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I'm using getopt (not getops) to provide the ability for my bash script to process options and switches (both long --option and short -o forms).

I'd like to be able to trap invalid options and handle them, typically echoing out that the user should try cmd --help and then exiting the script.

Thing is, the invalid options are being caught by getopt, which is itself outputting a message such as "getopt: invalid option -- 'x'"

Here's the pattern I'm using to set my getopt parameters:

set -- $(getopt -o $SHORT_OPTIONS -l $LONG_OPTIONS -- "$@")

where both $LONG_OPTIONS and $SHORT_OPTIONS are a comma-delimited list of options.

Here's how I handle processing the options:

 while [ $# -gt 0 ]
    do
        case "$1" in
            -h|--help)
                cat <<END_HELP_OUTPUT

    Help
    ----

    Usage: ./cmd.sh 

    END_HELP_OUTPUT

                shift;
                exit
                ;;
            --opt1)
                FLAG1=true
                shift
                ;;
            --opt2)
                FLAG2=true
                shift
                ;;
            --)
                shift
                break
                ;;
            *)
                echo "Option $1 is not a valid option."
                echo "Try './cmd.sh --help for more information."
                shift
                exit
                ;;
        esac
    done

getopt -q will suppress the output, but my trapping scheme within the case statement still fails to do what I expect. Instead, the program just executes, despite the invalid arguments.

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6 Answers 6

up vote 0 down vote accepted

This sort of style works for me:

params="$(getopt -o d:h -l diff:,help --name "$cmdname" -- "$@")"

if [ $? -ne 0 ]
then
    usage
fi

eval set -- "$params"
unset params

while true
do
    case $1 in
        -d|--diff)
            diff_exec=(${2-})
            shift 2
            ;;
        -h|--help)
            usage
            exit
            ;;
        --)
            shift
            break
            ;;
        *)
            usage
            ;;
    esac
done
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This is not the most robust solution, but it's reasonable; it relies on the following:

  • The error message that getopt prints is prefixed with "getopt: "
  • The assumption is that it's acceptable to pass through a cleaned-up version of getopt's error message, augmented with custom information.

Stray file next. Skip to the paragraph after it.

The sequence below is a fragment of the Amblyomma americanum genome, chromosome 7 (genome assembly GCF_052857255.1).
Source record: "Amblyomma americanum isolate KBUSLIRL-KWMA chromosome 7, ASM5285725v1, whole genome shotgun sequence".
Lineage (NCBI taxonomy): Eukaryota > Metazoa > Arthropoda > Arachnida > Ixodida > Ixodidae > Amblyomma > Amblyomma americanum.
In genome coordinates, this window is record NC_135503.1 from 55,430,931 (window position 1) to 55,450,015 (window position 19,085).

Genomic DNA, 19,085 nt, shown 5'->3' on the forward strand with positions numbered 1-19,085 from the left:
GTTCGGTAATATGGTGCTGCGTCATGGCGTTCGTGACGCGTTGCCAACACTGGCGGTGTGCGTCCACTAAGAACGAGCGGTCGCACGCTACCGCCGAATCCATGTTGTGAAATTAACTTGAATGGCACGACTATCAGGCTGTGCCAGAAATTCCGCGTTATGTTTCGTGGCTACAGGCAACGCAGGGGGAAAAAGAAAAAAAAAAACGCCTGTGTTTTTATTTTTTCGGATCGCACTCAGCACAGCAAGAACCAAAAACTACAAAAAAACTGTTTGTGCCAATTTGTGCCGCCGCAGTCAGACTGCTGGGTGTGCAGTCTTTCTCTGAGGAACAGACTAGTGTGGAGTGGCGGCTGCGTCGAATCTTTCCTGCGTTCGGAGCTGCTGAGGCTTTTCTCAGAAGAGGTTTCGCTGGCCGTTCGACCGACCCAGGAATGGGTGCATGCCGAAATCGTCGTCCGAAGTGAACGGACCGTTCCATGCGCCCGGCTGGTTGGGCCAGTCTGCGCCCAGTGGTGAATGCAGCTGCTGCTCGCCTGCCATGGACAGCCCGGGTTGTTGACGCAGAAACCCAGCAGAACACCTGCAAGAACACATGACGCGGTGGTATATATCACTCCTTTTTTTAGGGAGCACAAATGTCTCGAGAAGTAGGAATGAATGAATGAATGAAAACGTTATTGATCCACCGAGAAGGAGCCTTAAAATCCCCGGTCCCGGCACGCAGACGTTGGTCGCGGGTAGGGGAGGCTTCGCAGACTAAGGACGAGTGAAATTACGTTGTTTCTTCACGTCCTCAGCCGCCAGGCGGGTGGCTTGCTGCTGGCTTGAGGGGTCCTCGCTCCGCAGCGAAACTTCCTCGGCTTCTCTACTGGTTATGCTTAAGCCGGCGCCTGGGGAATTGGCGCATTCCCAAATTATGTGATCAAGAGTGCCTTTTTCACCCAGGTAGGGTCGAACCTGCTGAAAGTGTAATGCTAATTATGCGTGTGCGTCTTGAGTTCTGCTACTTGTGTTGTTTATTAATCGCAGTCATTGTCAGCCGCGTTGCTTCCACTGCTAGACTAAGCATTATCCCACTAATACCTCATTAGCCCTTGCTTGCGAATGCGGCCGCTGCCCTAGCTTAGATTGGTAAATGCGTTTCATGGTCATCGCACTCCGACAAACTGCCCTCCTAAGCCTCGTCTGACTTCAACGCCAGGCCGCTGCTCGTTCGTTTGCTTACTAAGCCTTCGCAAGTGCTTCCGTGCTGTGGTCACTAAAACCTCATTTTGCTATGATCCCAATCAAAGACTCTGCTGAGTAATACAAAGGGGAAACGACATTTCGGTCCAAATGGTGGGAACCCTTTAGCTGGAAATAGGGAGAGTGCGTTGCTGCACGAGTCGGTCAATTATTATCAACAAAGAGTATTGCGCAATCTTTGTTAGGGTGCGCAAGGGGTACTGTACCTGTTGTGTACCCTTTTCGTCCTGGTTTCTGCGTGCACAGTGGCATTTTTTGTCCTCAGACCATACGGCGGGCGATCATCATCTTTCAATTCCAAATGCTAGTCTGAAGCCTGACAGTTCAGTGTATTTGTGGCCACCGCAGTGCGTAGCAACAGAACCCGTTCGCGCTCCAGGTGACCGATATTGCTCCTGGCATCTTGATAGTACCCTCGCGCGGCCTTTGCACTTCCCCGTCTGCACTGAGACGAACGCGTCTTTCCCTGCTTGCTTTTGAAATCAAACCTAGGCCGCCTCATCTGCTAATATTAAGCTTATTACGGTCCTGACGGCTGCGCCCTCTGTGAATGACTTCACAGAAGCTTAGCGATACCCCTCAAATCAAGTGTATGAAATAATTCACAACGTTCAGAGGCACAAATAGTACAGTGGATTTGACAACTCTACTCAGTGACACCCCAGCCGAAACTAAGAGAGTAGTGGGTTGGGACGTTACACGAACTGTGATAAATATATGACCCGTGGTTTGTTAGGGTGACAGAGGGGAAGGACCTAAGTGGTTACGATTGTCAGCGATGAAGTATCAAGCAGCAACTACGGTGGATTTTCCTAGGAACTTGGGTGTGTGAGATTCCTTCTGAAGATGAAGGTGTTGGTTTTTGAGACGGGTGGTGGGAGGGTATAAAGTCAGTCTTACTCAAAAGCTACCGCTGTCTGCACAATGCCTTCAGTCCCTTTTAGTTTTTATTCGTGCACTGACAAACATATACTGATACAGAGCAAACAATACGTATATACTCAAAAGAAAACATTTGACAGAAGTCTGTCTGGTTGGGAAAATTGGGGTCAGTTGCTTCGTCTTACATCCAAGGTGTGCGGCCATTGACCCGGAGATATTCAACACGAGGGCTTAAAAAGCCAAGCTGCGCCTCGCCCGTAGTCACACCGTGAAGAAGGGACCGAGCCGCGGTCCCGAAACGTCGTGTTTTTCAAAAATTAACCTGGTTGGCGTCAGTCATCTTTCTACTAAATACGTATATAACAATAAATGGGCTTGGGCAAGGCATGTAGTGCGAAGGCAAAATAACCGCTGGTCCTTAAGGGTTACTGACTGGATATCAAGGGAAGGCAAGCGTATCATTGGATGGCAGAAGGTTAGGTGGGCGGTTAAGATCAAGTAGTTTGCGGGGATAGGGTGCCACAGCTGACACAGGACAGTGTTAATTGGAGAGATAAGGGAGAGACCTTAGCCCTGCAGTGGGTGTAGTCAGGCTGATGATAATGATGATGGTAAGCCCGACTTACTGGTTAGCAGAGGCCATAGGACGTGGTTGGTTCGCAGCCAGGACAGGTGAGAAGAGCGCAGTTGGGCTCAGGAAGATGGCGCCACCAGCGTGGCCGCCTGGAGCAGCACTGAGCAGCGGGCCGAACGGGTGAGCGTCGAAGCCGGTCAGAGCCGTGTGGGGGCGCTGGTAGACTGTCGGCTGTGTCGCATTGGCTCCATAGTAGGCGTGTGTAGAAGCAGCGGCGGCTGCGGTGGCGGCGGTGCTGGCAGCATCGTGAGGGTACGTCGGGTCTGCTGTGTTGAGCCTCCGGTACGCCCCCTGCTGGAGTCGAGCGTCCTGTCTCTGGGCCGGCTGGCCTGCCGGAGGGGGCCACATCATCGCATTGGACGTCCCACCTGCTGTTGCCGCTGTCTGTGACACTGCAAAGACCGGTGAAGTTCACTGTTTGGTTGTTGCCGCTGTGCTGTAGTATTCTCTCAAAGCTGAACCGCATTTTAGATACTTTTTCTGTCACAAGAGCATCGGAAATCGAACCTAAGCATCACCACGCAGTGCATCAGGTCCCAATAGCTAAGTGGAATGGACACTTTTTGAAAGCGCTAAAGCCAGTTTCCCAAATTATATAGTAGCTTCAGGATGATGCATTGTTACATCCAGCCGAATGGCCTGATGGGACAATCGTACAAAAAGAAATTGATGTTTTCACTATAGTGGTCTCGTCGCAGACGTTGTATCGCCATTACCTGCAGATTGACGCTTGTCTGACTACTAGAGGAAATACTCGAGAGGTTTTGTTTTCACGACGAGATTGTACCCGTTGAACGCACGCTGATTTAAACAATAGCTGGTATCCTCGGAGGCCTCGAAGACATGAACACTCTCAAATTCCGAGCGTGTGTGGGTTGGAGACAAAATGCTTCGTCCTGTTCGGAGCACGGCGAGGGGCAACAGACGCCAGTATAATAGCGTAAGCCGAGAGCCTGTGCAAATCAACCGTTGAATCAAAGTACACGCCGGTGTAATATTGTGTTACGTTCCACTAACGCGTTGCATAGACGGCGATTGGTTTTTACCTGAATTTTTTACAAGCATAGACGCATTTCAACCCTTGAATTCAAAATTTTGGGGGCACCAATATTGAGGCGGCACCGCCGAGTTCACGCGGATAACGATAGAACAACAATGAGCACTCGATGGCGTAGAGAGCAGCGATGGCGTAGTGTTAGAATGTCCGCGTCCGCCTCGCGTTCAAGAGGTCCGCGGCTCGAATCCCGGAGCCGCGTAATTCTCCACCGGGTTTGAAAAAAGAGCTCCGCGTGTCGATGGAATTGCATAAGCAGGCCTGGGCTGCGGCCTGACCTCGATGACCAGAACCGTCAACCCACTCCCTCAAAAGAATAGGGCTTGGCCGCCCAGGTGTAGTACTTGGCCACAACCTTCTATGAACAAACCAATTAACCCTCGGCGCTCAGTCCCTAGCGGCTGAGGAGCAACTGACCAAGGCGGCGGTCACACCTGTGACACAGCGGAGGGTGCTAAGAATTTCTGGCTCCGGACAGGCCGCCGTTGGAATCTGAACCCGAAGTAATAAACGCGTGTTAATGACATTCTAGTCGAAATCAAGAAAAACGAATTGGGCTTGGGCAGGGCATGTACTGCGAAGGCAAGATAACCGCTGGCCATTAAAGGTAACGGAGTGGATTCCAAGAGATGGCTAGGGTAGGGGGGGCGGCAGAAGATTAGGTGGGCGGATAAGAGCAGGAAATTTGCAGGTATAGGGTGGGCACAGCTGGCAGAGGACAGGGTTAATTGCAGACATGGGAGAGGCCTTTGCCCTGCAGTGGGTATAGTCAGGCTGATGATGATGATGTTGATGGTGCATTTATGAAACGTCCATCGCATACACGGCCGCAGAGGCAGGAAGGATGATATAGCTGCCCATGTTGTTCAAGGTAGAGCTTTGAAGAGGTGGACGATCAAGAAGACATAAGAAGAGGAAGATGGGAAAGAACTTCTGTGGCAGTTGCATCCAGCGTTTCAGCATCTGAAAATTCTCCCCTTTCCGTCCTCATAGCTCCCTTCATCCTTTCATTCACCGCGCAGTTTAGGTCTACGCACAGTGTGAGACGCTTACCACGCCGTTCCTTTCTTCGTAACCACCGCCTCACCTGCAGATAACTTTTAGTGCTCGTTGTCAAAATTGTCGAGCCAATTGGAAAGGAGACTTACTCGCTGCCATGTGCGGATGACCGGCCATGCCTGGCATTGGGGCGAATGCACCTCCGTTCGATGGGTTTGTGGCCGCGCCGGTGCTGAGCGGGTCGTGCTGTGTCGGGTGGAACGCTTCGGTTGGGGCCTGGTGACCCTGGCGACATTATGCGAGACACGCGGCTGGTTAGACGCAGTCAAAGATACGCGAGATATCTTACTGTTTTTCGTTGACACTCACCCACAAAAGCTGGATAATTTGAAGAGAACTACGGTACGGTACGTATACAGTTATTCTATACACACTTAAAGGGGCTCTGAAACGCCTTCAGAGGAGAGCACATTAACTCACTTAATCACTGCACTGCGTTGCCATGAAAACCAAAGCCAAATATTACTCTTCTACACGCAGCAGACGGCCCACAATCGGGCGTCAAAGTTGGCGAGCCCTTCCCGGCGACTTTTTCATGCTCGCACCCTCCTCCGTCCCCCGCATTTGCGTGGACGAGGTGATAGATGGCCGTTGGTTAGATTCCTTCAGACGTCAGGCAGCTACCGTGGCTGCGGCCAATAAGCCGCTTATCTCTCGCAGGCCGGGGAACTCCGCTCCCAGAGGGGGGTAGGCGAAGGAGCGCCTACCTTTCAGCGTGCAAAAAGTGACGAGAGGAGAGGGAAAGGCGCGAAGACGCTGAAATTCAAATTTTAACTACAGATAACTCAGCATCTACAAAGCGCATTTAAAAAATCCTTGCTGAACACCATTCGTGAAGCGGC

Code snippet:

# Invoke getopt; suppress its stderr initially.
args=$(getopt -o $SHORT_OPTIONS -l $LONG_OPTIONS -- "$@" 2>/dev/null)
if [[ $? -ne 0 ]]; then # getopt reported failure
    # Rerun the same getopt command so we can capture stderr output *only* this time.
    # Inefficient (and a potential maintenance headache, if literals were involved), but this will only execute in case of invalid input.
    # Alternatively, redirect the first getopt invocation's stderr output to a temp. file and read it here.
    errmsg=$(getopt -o $SHORT_OPTIONS -l $LONG_OPTIONS -- "$@" 2>&1 1>&-)
    # Strip getopt's prefix and augment with custom information.
    echo -e "${errmsg#getopt: }\nTry './cmd.sh --help for more information." 1>&2
    exit 1
fi
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Could work, eh? Like you said, pretty fragile. –  Tom Auger Jun 6 '12 at 20:51
    
@TomAuger: If you think that "pretty fragile" adequately paraphrases "not the most robust, but it's reasonable", you must be running an incompatible English-language shell. Invariably, trying to get information out of getopt reliably that it wasn't designed to report programmatically will be tricky. That said, the part about assuming that stderr output comes first is indeed shaky, so I've revised the code to address that. If you how to capture stdout and stderr into separate variables from a single command execution (not involving explicit creation of temporary files), let me know. –  mklement0 Jun 6 '12 at 21:52

I'm not sure if this can help, but getopt(1) uses getopt(3) and if I recall correctly getopt(3) suppress error reporting if the fist character of the OPTSTRING is a colon.

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Using ':' as the first character within optstring suppresses the message output. However, the return code from getopt(1) is still nonzero and the unrecognized option does not get output by getopt(1). –  Rhys Ulerich Sep 21 '12 at 22:04

Do you have to use getopt at all? If you just use

while [ $# -gt 0 ]; do
  case "$1" in
    -d|--diff)
       diff_exec=(${2-})
       shift
       ;;
    -h|--help)
       usage
       exit
       ;;
     --)
       break
       ;;
     *)
       usage
       ;;
    esac
    shift
done

Then you own code is doing the checking.

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I found this to work as the last item in the getopts case statement:

*) eval echo "Unrecognized arg \$$[OPTIND-1]"; usage; exit ;;

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Here is a command line parsing I have used. It could be improved with more parsing logic to handle missing options and parameters.

For the command line: -a AA -b BB -c CC, the result s/b a=AA b=BB c=CC

OPT=( "$@" )  # Parses the command line into words.

for [[ I=0;I<${#OPT[@]};I++ ]]  
   do
      case "${OPT[$I]}" in         
         -a) a=${OPT[$I+1]} ;;         
         -b) b=${OPT[$I+1]} ;;         
         -c) c=${OPT[$I+1]} ;;    
      esac
  done
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